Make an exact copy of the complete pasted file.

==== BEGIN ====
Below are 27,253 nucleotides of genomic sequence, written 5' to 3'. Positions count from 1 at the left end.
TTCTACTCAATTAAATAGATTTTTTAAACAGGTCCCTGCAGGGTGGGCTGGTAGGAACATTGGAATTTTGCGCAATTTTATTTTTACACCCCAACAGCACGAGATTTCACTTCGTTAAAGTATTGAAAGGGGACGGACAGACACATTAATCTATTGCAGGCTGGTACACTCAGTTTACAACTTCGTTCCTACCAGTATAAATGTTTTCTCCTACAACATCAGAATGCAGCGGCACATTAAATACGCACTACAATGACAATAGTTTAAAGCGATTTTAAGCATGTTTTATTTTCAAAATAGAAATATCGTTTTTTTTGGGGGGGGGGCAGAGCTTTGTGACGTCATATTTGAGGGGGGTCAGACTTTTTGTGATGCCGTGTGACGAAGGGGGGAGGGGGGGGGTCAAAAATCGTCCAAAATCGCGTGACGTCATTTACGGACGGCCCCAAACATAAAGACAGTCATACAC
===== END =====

Below are 27,253 nucleotides of genomic sequence, written 5' to 3'. Positions count from 1 at the left end.
TTCTACTCAATTAAATAGATTTTTTAAACAGGTCCCTGCAGGGTGGGCTGGTAGGAACATTGGAATTTTGCGCAATTTTATTTTTACACCCCAACAGCACGAGATTTCACTTCGTTAAAGTATTGAAAGGGGACGGACAGACACATTAATCTATTGCAGGCTGGTACACTCAGTTTACAACTTCGTTCCTACCAGTATAAATGTTTTCTCCTACAACATCAGAATGCAGCGGCACATTAAATACGCACTACAATGACAATAGTTTAAAGCGATTTTAAGCATGTTTTATTTTCAAAATAGAAATATCGTTTTTTTTGGGGGGGGGGCAGAGCTTTGTGACGTCATATTTGAGGGGGGTCAGACTTTTTGTGATGCCGTGTGACGAAGGGGGGAGGGGGGGGGTCAAAAATCGTCCAAAATCGCGTGACGTCATTTACGGACGGCCCCAAACATAAAGACAGTCATACAC